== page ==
Here’s the deal with Wacky Rigging:
Rod: Shimano Cumara 7’2″ Medium Heavy (CUS72MH)
Reel: Shimano Stradic 1000 or CI4 Stradic 1000 (small spooled reels handle 10-15 pound braid really well, that line has super small diameter and although I like big spooled spinning reels, smaller spooled small spinning reels are good too. You can throw small and light baits really well, and manage you line nicely. It all matches up, where you don’t have super thin line on a big spool.
Hook: Owner Mosquito Hook, #1 or 1/0, get the 50 packs, because you use these things a lot and you do break off at times because of the exposed nose hook, trust me, this is a good investment. Use bigger hook size in the wind
Rigging: Wacky O Tool and O-Rings: I put an O-Ring around my senko and slide the hook under the ring and just fish away. Sometimes I criss cross two rings and put the hook under the X, but I a really like the way this one fishes and rigs, it’s not perfect, but I haven’t found one that is!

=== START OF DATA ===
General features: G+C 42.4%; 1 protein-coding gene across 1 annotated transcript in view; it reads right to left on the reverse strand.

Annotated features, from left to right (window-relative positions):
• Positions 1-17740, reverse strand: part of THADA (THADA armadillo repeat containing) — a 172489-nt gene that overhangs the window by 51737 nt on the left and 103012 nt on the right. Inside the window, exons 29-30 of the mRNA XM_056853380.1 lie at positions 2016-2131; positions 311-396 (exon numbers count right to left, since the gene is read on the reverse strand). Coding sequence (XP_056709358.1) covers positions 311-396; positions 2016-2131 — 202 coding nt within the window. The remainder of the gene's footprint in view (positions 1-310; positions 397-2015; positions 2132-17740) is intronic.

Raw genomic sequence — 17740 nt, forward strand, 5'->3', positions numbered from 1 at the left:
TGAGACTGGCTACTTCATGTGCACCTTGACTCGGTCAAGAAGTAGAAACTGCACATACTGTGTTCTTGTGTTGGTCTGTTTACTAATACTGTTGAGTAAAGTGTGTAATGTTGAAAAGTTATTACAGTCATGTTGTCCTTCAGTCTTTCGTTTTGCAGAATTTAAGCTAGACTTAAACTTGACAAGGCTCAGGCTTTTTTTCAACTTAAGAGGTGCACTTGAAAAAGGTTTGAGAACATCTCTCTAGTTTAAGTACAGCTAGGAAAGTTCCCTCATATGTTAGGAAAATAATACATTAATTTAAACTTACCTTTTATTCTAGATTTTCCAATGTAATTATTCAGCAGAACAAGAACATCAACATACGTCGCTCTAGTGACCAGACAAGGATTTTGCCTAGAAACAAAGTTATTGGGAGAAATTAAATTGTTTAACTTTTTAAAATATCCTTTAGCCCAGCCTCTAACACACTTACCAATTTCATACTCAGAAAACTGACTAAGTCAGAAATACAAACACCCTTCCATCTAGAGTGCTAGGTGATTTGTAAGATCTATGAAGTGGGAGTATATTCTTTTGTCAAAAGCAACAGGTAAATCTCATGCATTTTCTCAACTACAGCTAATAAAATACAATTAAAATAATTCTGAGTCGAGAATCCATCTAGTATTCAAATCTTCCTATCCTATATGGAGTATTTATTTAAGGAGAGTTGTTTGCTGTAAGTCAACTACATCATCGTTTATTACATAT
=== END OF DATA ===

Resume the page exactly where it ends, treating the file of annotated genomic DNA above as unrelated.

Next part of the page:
Here is the deal with the Grass Bite:
Line: 65 or 50# Power Pro
Some really good fish were caught in the grass. You just had to have grass with bait or just fish in it. The grass was like the trees, lots to choose from, but most does/do not hold fish and even if they do, you have to be good to catch them, especially for 2 days in a row. Things change quickly on Santee Cooper.